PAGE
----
Sediment-Water Interrelationship

  • Yoram Avnimelech
Part of the Environmental Series book series (ESE)


The bottom soil of water bodies such as reservoirs, ponds, and shallow lakes acts as the storage, regulation and buffer organ of the system. As an illustration, the quantities of several components in the bottom soil can be compared to the equivalent terms in the water. The range of concentrations in the water of organic carbon, nitrogen and phosphorus of shallow lakes reservoirs and impoundments are in the order of 10-102, 0.1-101 and 10-2-10-1 ppm (parts per million) respectively. The equivalent concentrations in bottom soils are in the order of 104-105 ppm organic carbon, 103 ppm total nitrogen and 103 to 104 ppm of total phosphorus. Thus, the concentrations in the bottom soil are about 3 orders of magnitude higher than those in the water. The concentration of phosphorus in the soil may be up to 5 orders of magnitude higher than in the water. Total phosphorus concentration in the water of the Sea of Galilee, Israel, is in the order of 10-2 ppm, while that in the sediment is in the order of 103 ppm (about 0.3%). Putting this differently, the amount of C or N in 1 cm deep bottom soil layer is equivalent to that found in a water column of about 10 m or, in the case of P, in a water column 1000 m deep! Very similar data are relevant for the distribution of other components, such as heavy metals.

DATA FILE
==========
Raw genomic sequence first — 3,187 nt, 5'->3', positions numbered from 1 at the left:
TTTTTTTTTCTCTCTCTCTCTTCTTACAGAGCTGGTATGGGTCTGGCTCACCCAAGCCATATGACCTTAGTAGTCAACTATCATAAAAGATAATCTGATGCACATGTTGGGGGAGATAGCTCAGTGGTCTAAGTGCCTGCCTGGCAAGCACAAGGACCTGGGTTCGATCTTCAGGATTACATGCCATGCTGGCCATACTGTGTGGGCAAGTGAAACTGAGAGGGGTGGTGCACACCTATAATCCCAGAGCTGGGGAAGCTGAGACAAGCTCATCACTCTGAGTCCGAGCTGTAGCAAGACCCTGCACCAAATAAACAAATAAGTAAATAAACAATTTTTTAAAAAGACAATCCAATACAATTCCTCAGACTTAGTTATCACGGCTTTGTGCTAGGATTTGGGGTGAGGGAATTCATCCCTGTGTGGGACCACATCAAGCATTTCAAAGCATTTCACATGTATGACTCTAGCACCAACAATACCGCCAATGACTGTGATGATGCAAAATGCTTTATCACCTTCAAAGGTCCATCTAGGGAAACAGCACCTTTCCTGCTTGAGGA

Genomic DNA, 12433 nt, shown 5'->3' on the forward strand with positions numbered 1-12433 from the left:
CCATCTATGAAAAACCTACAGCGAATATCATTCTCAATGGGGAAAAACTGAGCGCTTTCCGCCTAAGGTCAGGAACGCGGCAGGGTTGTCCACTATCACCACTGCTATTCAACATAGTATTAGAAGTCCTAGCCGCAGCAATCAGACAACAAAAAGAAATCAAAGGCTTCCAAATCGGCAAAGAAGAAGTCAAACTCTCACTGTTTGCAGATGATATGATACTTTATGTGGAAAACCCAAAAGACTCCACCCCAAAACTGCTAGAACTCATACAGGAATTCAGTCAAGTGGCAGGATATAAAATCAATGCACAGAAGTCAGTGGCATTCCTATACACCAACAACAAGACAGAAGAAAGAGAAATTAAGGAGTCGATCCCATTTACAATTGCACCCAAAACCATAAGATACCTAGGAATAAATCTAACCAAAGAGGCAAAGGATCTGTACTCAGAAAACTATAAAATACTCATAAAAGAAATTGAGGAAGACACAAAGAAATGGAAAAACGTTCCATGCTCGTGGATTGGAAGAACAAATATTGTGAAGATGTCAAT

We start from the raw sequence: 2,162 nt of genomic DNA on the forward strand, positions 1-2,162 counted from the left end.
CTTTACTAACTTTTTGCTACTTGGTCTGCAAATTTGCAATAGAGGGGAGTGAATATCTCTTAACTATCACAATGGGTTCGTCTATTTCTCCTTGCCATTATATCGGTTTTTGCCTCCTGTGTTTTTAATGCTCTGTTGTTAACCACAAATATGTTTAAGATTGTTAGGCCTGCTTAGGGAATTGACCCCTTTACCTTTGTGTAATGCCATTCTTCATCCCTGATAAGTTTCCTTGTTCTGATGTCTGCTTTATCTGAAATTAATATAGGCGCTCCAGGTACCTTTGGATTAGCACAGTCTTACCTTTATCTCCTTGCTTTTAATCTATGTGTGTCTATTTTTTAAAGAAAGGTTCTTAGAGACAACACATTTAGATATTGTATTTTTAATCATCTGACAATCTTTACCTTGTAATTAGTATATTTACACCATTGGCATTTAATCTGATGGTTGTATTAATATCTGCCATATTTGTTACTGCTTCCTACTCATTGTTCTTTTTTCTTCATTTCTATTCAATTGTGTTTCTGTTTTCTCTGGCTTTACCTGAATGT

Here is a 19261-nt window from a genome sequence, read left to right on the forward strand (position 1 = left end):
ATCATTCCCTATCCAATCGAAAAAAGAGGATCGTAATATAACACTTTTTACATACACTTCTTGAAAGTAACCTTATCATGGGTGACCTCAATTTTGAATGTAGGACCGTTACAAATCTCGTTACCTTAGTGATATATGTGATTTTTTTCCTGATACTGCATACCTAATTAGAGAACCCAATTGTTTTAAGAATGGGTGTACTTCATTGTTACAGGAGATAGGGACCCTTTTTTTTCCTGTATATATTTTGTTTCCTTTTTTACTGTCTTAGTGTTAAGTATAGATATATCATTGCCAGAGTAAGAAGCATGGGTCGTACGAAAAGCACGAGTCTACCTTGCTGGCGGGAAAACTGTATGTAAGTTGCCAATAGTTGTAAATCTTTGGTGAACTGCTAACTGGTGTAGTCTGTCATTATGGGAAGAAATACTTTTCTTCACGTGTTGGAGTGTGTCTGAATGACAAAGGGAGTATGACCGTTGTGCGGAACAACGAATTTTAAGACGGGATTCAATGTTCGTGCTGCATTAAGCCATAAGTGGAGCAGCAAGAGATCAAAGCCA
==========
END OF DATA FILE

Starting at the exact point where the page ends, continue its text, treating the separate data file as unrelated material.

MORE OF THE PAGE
Rice Straw Sediment Trap Total Phosphorus Concentration Nutrient Balance Fish Pond 
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© Springer-Verlag Berlin Heidelberg 1999

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  • Yoram Avnimelech

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